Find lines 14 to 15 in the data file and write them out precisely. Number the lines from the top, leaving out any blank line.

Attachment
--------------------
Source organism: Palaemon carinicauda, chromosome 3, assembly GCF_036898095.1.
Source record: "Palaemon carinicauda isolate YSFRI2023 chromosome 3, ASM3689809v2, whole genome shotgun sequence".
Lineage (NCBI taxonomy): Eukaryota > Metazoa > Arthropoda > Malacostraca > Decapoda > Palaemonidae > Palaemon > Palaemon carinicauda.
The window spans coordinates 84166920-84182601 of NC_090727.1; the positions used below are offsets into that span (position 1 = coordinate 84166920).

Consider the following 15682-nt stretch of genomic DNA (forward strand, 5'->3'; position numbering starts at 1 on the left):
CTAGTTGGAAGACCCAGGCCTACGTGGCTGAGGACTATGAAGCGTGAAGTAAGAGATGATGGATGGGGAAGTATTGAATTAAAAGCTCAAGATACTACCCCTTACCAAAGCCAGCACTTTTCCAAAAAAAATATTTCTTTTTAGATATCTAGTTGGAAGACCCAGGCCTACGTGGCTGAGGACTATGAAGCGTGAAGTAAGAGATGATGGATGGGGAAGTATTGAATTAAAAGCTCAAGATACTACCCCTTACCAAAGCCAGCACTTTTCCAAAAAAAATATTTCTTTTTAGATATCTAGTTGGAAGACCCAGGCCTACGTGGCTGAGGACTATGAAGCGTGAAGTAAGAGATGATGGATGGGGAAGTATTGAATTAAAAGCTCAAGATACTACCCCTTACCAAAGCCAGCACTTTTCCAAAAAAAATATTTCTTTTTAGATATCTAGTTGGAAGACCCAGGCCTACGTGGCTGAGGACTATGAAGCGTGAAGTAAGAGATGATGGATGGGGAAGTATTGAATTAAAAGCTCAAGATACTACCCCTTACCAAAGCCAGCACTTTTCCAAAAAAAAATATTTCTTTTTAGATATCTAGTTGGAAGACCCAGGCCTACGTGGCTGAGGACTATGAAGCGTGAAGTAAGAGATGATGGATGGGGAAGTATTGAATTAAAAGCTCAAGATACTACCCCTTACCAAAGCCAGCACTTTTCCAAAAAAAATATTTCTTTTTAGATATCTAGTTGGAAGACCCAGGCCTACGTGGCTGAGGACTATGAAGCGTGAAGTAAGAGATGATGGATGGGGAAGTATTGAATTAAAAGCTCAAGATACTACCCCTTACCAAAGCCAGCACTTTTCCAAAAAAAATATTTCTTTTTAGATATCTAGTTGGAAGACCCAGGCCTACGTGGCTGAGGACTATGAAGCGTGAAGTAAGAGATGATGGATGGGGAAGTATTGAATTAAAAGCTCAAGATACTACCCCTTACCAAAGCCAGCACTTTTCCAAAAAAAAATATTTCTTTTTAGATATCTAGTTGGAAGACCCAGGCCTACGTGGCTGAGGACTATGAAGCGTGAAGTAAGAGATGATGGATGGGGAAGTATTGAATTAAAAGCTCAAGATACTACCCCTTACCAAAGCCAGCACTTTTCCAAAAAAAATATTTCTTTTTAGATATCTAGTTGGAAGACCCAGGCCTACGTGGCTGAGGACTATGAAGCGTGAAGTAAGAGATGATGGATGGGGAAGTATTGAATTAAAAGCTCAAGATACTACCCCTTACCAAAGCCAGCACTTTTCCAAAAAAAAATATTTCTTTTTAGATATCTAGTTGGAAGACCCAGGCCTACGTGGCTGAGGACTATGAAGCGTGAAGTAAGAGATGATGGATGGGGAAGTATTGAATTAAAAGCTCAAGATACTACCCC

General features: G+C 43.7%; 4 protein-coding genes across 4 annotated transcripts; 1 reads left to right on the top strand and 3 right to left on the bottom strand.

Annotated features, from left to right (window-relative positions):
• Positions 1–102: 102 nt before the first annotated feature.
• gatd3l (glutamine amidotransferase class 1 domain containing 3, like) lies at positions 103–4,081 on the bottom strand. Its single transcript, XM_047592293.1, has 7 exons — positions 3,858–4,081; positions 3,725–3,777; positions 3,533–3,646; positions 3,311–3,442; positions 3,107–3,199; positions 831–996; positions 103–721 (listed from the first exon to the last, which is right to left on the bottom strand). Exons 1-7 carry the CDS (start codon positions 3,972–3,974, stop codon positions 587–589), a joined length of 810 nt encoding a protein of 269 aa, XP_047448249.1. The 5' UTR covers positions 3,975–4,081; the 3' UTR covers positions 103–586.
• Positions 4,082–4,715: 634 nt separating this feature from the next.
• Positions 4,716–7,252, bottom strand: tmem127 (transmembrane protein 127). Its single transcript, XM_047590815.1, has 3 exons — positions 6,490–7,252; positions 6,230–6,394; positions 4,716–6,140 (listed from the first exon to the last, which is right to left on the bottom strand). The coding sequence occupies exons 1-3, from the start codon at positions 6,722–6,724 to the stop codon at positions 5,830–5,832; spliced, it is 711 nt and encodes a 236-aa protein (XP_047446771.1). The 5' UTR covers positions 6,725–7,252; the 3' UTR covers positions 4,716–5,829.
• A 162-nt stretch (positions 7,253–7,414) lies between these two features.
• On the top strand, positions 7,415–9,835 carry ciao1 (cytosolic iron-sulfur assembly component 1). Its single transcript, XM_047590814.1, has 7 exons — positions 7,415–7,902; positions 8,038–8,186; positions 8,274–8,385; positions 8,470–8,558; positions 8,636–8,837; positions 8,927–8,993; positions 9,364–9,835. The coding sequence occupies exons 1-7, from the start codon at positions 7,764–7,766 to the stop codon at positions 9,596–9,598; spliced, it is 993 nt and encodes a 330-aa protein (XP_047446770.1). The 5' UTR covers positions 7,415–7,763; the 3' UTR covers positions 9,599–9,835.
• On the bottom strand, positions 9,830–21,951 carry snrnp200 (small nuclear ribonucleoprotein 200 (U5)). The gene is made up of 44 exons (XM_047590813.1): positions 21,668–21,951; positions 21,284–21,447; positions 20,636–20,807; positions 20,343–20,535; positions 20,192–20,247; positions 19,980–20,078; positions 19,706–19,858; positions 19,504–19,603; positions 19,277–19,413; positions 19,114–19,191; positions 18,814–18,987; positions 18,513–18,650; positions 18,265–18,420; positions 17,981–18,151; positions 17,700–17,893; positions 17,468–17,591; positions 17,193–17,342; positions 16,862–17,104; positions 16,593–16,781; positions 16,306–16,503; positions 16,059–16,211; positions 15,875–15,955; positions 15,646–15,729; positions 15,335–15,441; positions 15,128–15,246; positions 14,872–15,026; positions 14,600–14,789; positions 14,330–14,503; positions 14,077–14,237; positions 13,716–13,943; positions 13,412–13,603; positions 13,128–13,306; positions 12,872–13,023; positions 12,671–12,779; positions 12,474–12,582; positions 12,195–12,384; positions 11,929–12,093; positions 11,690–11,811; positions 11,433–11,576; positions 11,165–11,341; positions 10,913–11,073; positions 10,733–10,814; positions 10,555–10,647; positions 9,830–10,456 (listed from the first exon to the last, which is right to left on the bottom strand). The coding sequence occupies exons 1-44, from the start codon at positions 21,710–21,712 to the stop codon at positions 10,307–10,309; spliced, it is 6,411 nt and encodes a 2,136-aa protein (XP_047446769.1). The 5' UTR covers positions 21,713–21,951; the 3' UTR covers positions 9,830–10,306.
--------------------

• On the top strand, positions 7,415–9,835 carry ciao1 (cytosolic iron-sulfur assembly component 1). Its single transcript, XM_047590814.1, has 7 exons — positions 7,415–7,902; positions 8,038–8,186; positions 8,274–8,385; positions 8,470–8,558; positions 8,636–8,837; positions 8,927–8,993; positions 9,364–9,835. The coding sequence occupies exons 1-7, from the start codon at positions 7,764–7,766 to the stop codon at positions 9,596–9,598; spliced, it is 993 nt and encodes a 330-aa protein (XP_047446770.1). The 5' UTR covers positions 7,415–7,763; the 3' UTR covers positions 9,599–9,835.
• On the bottom strand, positions 9,830–21,951 carry snrnp200 (small nuclear ribonucleoprotein 200 (U5)). The gene is made up of 44 exons (XM_047590813.1): positions 21,668–21,951; positions 21,284–21,447; positions 20,636–20,807; positions 20,343–20,535; positions 20,192–20,247; positions 19,980–20,078; positions 19,706–19,858; positions 19,504–19,603; positions 19,277–19,413; positions 19,114–19,191; positions 18,814–18,987; positions 18,513–18,650; positions 18,265–18,420; positions 17,981–18,151; positions 17,700–17,893; positions 17,468–17,591; positions 17,193–17,342; positions 16,862–17,104; positions 16,593–16,781; positions 16,306–16,503; positions 16,059–16,211; positions 15,875–15,955; positions 15,646–15,729; positions 15,335–15,441; positions 15,128–15,246; positions 14,872–15,026; positions 14,600–14,789; positions 14,330–14,503; positions 14,077–14,237; positions 13,716–13,943; positions 13,412–13,603; positions 13,128–13,306; positions 12,872–13,023; positions 12,671–12,779; positions 12,474–12,582; positions 12,195–12,384; positions 11,929–12,093; positions 11,690–11,811; positions 11,433–11,576; positions 11,165–11,341; positions 10,913–11,073; positions 10,733–10,814; positions 10,555–10,647; positions 9,830–10,456 (listed from the first exon to the last, which is right to left on the bottom strand). The coding sequence occupies exons 1-44, from the start codon at positions 21,710–21,712 to the stop codon at positions 10,307–10,309; spliced, it is 6,411 nt and encodes a 2,136-aa protein (XP_047446769.1). The 5' UTR covers positions 21,713–21,951; the 3' UTR covers positions 9,830–10,306.